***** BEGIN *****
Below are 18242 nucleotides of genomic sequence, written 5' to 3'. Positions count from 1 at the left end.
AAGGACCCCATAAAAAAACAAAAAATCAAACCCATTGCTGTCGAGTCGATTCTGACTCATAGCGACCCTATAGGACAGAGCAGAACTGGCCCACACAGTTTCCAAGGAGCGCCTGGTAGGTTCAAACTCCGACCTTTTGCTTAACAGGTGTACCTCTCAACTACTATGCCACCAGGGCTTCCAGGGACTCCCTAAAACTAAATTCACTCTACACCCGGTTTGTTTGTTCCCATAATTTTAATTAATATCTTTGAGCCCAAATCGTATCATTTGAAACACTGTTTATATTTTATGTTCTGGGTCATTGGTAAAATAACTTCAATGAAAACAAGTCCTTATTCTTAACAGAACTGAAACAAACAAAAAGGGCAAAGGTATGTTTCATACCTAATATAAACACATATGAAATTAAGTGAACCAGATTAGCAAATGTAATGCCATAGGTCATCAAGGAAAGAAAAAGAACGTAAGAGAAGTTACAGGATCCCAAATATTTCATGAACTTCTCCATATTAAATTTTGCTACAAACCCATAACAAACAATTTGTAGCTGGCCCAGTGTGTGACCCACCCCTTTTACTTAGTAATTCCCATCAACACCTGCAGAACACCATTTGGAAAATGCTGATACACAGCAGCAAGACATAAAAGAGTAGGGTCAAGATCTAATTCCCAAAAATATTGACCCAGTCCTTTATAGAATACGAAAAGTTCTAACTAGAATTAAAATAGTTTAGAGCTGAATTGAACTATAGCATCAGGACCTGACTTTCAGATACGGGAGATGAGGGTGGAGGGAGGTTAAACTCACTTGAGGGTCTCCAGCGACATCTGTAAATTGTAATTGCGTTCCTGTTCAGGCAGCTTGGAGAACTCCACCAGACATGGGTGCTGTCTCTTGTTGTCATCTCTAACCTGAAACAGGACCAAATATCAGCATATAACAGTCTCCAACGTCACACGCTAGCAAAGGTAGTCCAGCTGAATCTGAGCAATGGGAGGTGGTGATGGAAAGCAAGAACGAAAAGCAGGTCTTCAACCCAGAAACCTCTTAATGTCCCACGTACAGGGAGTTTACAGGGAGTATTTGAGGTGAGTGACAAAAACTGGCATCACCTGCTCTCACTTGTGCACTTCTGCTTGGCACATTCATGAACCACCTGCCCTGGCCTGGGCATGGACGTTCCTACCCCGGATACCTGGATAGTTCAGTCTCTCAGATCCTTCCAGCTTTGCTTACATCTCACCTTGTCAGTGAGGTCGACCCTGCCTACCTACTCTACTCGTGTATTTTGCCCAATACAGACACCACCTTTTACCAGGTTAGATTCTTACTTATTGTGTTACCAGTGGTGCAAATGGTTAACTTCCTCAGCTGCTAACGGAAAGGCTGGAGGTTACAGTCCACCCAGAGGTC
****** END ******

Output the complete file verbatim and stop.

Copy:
Below are 18242 nucleotides of genomic sequence, written 5' to 3'. Positions count from 1 at the left end.
AAGGACCCCATAAAAAAACAAAAAATCAAACCCATTGCTGTCGAGTCGATTCTGACTCATAGCGACCCTATAGGACAGAGCAGAACTGGCCCACACAGTTTCCAAGGAGCGCCTGGTAGGTTCAAACTCCGACCTTTTGCTTAACAGGTGTACCTCTCAACTACTATGCCACCAGGGCTTCCAGGGACTCCCTAAAACTAAATTCACTCTACACCCGGTTTGTTTGTTCCCATAATTTTAATTAATATCTTTGAGCCCAAATCGTATCATTTGAAACACTGTTTATATTTTATGTTCTGGGTCATTGGTAAAATAACTTCAATGAAAACAAGTCCTTATTCTTAACAGAACTGAAACAAACAAAAAGGGCAAAGGTATGTTTCATACCTAATATAAACACATATGAAATTAAGTGAACCAGATTAGCAAATGTAATGCCATAGGTCATCAAGGAAAGAAAAAGAACGTAAGAGAAGTTACAGGATCCCAAATATTTCATGAACTTCTCCATATTAAATTTTGCTACAAACCCATAACAAACAATTTGTAGCTGGCCCAGTGTGTGACCCACCCCTTTTACTTAGTAATTCCCATCAACACCTGCAGAACACCATTTGGAAAATGCTGATACACAGCAGCAAGACATAAAAGAGTAGGGTCAAGATCTAATTCCCAAAAATATTGACCCAGTCCTTTATAGAATACGAAAAGTTCTAACTAGAATTAAAATAGTTTAGAGCTGAATTGAACTATAGCATCAGGACCTGACTTTCAGATACGGGAGATGAGGGTGGAGGGAGGTTAAACTCACTTGAGGGTCTCCAGCGACATCTGTAAATTGTAATTGCGTTCCTGTTCAGGCAGCTTGGAGAACTCCACCAGACATGGGTGCTGTCTCTTGTTGTCATCTCTAACCTGAAACAGGACCAAATATCAGCATATAACAGTCTCCAACGTCACACGCTAGCAAAGGTAGTCCAGCTGAATCTGAGCAATGGGAGGTGGTGATGGAAAGCAAGAACGAAAAGCAGGTCTTCAACCCAGAAACCTCTTAATGTCCCACGTACAGGGAGTTTACAGGGAGTATTTGAGGTGAGTGACAAAAACTGGCATCACCTGCTCTCACTTGTGCACTTCTGCTTGGCACATTCATGAACCACCTGCCCTGGCCTGGGCATGGACGTTCCTACCCCGGATACCTGGATAGTTCAGTCTCTCAGATCCTTCCAGCTTTGCTTACATCTCACCTTGTCAGTGAGGTCGACCCTGCCTACCTACTCTACTCGTGTATTTTGCCCAATACAGACACCACCTTTTACCAGGTTAGATTCTTACTTATTGTGTTACCAGTGGTGCAAATGGTTAACTTCCTCAGCTGCTAACGGAAAGGCTGGAGGTTACAGTCCACCCAGAGGTC